#119

July 27, 2009

God and Mind/Body Dualism

Hi Dr. Craig, I have a question for you about the mind of God. I understand that we often find ourselves talking in religious contexts about a supreme, transcendant, omniscient "mind" overseeing the affairs of the universe (or generating them for that matter), but I can't help but feel that advances in neurology, cognitive psychology, biology, etc. are basically making this intuition incoherent. As we discover more and more about the workings of the brain (e.g. we can now manipulate some feelings and emotions by stimulating parts of the brain itself), it seems like an inevitable progression that we will be able to boil consciousness and all that it entails down into its material components. Using this knowledge, I don't see how one can believe that a "mind" could exist disembodied, and therefore it seems nonsensical to think of God as being a spiritual entity who still thinks like we do if he doesn't have a physical brain. I can't help but feel that all the neurological disorders that abound in the world (e.g. those with brain damage or nerve disorders, which often are the manifestation of a physical impairment of the brain tissue itself) inescapably point to a materialistic understanding of the brain and consciousness. This makes it very difficult for me to believe that it is coherent to believe that a divine mind could exist...I just don't see how one could think that there is some mind out there when all the evidence I know of suggests that minds are identical to brains. I am aware that some religious people would cite certain out-of-body or near-death experiences where people record their "soul's" witness of a post-death experience, but I inevitably find skeptical explanations for these phenomena more compelling. Your thoughts and clarification would be much appreciated,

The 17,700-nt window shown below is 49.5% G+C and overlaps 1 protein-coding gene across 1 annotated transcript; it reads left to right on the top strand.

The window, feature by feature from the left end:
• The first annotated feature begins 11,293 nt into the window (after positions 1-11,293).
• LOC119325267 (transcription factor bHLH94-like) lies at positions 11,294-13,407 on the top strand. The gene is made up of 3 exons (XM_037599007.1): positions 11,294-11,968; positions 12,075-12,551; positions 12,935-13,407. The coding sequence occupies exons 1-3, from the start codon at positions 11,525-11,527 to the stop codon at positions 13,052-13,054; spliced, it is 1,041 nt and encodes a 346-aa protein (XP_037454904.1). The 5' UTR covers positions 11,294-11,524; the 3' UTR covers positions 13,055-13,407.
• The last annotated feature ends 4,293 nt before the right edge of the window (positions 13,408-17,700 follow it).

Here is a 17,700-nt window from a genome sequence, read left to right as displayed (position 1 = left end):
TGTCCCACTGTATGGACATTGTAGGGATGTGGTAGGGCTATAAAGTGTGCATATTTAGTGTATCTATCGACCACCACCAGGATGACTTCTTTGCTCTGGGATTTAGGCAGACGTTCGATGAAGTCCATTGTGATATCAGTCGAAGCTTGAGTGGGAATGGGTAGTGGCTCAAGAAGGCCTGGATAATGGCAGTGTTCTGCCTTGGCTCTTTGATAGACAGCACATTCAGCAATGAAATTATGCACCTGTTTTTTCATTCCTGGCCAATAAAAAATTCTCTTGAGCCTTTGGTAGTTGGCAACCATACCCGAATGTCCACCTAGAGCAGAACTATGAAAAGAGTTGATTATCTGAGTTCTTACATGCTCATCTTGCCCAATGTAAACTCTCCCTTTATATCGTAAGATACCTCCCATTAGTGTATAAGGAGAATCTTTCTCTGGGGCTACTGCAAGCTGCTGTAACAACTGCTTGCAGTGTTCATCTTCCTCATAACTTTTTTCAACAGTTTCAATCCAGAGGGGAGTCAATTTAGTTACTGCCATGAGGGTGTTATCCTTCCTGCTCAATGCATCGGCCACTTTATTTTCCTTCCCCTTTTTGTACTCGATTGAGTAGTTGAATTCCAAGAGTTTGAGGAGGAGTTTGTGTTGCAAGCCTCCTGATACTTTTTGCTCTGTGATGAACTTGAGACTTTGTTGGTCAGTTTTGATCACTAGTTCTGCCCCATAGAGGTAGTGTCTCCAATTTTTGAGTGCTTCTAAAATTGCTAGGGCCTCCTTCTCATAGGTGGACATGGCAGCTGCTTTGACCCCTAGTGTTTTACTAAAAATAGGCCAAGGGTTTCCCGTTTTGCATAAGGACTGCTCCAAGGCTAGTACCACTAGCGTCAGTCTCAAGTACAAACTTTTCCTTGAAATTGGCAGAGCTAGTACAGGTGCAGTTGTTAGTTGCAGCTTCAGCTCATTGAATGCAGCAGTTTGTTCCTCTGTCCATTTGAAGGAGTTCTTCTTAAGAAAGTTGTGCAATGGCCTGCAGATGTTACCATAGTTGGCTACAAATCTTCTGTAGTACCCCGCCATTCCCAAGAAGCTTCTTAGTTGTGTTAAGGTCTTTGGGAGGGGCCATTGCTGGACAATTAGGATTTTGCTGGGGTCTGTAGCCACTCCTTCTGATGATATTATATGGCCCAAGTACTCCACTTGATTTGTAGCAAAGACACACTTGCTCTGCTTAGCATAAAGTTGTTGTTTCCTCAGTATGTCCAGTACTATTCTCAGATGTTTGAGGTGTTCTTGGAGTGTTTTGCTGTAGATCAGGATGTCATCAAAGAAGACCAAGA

Michael

Your sort of question is one that I encounter with increasing frequency when I speak on university campuses about the existence of God. I recently had the pleasure of reading Stewart Goetz and Charles Taliaferro’s excellent book Naturalism (Grand Rapids, Mich: Wm. B. Eerdmans, 2008), which deals precisely with your question. So I’ve invited Dr. Goetz, who is Professor of Philosophy at Ursinus College and a specialist in philosophy of mind to address your question as a guest columnist this week. His reply follows:


Dear Michael,

Dr. Craig has invited me to respond to your interesting question concerning the mind of God. The logic of your concern seems to be as follows: Our concept of God is rooted in our concept of ourselves. Thus, if we think that God is an immaterial mind (soul) that exists disembodied, then this is because we think of ourselves as immaterial minds (souls) that might exist disembodied. Advances in contemporary neuroscience and cognitive psychology provide evidence that undermines the coherence of the view that we are immaterial minds that might exist disembodied. Therefore, the coherence of our idea of God as a disembodied mind is called into question.

What evidence does contemporary neuroscience provide in support of the view that our minds are not immaterial? You believe that the evidence is causal in nature: the fact that we can stimulate different parts of the brain and causally produce feelings, thoughts, emotions, etc., supports the view that these psychological events/states are themselves material. Moreover, the fact that brain damage causes psychological impairments also supports a materialistic view of ourselves. In short, what we know from neuroscience justifies the claim that our minds are identical with our brains.